Welcome to Edition 5.12 of the Rocket Report! As a bit of late breaking news, Firefly attempted to make its second orbital launch attempt with the Alpha rocket early Friday, at 3 am EST (07:00 UTC) from California. However in the final moments before liftoff the vehicle went into “auto abort” after engine ignition. Firefly is reviewing data from the scrub to determine its next attempt.
As always, we welcome reader submissions , and if you don’t want to miss an issue, please subscribe using the box below (the form will not appear on AMP-enabled versions of the site). Each report will include information on small-, medium-, and heavy-lift rockets, as well as a quick look ahead at the next three launches on the calendar.
Virgin Orbit faces “difficult” licensing in Britain . The next launch of Virgin Orbit’s LauncherOne rocket, which fires its engines after being dropped from a carrier aircraft, is due to occur no earlier than October 29 from Spaceport Cornwall in southwestern England. A report in Cornwall Live says that the launch window that opens at the end of October is viable for several weeks and that the company still aims to launch during the fourth quarter of this year. During a Cornwall Council meeting earlier this month, Louis Gardner, cabinet member for the economy, provided details about licensing issues that are still being worked through.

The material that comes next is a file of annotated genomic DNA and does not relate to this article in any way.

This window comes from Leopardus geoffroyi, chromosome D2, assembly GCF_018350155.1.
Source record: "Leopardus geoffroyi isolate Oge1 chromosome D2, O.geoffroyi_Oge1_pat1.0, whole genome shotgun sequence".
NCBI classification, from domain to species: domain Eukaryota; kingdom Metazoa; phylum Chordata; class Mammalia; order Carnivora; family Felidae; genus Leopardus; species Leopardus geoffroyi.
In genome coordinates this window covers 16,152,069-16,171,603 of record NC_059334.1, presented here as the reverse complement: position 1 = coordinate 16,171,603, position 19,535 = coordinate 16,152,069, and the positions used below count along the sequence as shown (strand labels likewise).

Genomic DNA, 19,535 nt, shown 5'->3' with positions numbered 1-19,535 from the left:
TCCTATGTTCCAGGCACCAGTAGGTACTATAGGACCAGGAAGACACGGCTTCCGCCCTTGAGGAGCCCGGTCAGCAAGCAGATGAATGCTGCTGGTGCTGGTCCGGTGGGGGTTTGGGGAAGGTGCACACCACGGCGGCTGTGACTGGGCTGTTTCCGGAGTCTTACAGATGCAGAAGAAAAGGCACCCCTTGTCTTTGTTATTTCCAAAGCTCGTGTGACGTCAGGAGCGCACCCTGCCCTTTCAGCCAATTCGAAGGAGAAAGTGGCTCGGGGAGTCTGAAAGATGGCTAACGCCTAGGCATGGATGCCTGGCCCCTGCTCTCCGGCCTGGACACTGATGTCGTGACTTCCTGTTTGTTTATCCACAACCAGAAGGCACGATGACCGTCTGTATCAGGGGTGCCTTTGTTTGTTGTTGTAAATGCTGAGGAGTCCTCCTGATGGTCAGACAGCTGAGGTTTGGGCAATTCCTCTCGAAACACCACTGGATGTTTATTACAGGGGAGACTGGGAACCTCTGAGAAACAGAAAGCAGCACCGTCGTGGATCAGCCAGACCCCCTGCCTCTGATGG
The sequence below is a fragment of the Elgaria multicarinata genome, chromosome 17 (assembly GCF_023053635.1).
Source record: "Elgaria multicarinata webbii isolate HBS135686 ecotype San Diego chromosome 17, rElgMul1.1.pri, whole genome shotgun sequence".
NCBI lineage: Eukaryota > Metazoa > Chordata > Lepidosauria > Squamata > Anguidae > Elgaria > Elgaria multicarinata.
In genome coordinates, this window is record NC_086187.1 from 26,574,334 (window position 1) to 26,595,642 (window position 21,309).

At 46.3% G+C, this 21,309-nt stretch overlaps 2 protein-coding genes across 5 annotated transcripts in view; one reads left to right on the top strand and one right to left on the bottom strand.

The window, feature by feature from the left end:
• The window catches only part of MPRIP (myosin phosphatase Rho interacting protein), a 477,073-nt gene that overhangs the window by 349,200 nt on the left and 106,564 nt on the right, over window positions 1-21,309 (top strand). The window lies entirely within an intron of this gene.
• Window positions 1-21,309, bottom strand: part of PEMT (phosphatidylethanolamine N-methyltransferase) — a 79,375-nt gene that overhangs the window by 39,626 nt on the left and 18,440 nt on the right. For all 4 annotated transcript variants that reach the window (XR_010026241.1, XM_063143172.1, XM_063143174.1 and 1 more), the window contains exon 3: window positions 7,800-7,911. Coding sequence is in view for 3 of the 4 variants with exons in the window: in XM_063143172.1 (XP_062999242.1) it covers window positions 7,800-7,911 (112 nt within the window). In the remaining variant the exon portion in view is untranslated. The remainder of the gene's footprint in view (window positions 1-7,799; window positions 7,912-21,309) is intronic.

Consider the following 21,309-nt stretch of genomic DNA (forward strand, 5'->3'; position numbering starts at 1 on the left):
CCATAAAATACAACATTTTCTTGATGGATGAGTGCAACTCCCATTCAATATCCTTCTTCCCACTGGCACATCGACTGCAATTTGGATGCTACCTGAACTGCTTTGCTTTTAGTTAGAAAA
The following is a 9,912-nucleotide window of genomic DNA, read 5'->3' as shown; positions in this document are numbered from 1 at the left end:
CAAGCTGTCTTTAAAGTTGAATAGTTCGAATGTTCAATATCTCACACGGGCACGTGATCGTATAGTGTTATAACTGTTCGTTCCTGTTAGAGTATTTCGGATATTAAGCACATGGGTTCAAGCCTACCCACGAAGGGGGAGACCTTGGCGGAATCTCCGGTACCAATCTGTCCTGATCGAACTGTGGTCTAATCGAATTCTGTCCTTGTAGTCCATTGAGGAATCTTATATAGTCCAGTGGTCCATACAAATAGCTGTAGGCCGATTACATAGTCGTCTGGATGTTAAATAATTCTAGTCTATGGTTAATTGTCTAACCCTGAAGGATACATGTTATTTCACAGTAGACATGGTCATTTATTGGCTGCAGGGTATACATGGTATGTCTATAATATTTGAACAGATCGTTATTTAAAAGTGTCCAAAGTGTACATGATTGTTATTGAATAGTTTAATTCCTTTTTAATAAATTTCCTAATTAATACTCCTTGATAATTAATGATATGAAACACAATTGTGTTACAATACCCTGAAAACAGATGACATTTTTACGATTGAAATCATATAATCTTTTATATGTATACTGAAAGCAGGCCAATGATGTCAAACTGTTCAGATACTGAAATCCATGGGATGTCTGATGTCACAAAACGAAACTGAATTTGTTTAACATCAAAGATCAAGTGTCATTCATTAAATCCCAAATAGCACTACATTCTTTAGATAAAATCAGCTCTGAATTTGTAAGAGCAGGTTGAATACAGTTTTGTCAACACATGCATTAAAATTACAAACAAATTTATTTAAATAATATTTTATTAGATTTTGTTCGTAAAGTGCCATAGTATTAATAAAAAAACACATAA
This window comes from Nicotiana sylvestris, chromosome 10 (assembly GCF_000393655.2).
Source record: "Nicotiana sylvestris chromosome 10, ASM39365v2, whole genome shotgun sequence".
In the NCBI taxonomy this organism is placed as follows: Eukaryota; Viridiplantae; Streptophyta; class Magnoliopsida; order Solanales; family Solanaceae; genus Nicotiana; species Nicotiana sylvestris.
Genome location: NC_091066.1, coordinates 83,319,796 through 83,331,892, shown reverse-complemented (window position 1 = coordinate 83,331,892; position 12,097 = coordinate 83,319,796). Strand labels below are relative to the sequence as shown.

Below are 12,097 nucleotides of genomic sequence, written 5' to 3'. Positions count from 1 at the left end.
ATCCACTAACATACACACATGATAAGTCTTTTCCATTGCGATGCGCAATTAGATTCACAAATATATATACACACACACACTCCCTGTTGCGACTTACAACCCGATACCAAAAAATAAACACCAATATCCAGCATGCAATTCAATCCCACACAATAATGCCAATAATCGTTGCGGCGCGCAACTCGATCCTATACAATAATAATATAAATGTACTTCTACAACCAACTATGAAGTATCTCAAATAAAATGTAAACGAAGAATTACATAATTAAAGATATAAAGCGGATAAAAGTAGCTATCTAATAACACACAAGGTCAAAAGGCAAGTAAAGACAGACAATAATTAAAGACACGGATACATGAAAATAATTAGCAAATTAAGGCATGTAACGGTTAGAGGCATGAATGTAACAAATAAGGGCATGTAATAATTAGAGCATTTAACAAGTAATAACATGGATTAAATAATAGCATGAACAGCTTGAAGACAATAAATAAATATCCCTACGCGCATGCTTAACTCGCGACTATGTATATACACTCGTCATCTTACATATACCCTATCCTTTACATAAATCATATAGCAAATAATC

Quite the tricky one … “The difficulty with this now is the number of agencies involved in the licensing,” Gardner said. “You have got the UK Space Agency, the Civil Aviation Authority, and other players that are all having a part in that. What the team have been doing is fighting through what is going to be different between that first launch and the huge safety basket that is 1,250 feet from the aircraft, wherever it is, that goes as it moves down the runway, to subsequent launches and how best to prepare for that. It is the licensing that has been quite tricky on this one.” (submitted by Ken the Bin)
Astra will no longer launch TROPICS satellites . The most recent—and, as it turns out, final—launch attempt by Astra’s Rocket 3.3 vehicle ended with an upper-stage failure that led to the loss of two small TROPICS satellites for NASA in June. Astra had been contracted to launch the four remaining TROPICS satellites before the failure of Rocket 3.3 and the company’s subsequent pivot to a larger booster, Rocket 4.0. Now, that will not happen, Astra said Thursday .
NASA satellites to be named later … “Astra and NASA have agreed to modify the terms of our existing launch services agreement for NASA's TROPICS mission to allow for the future launch of comparable scientific payloads on version 4.0 of Astra's rocket. We are delighted to maintain our strong partnership and to have NASA as a launch customer on the next version of Astra's rocket.” It’s unclear what commercial rocket NASA will now use to get its TROPICS cubesats into orbit. (submitted by Ken the Bin)
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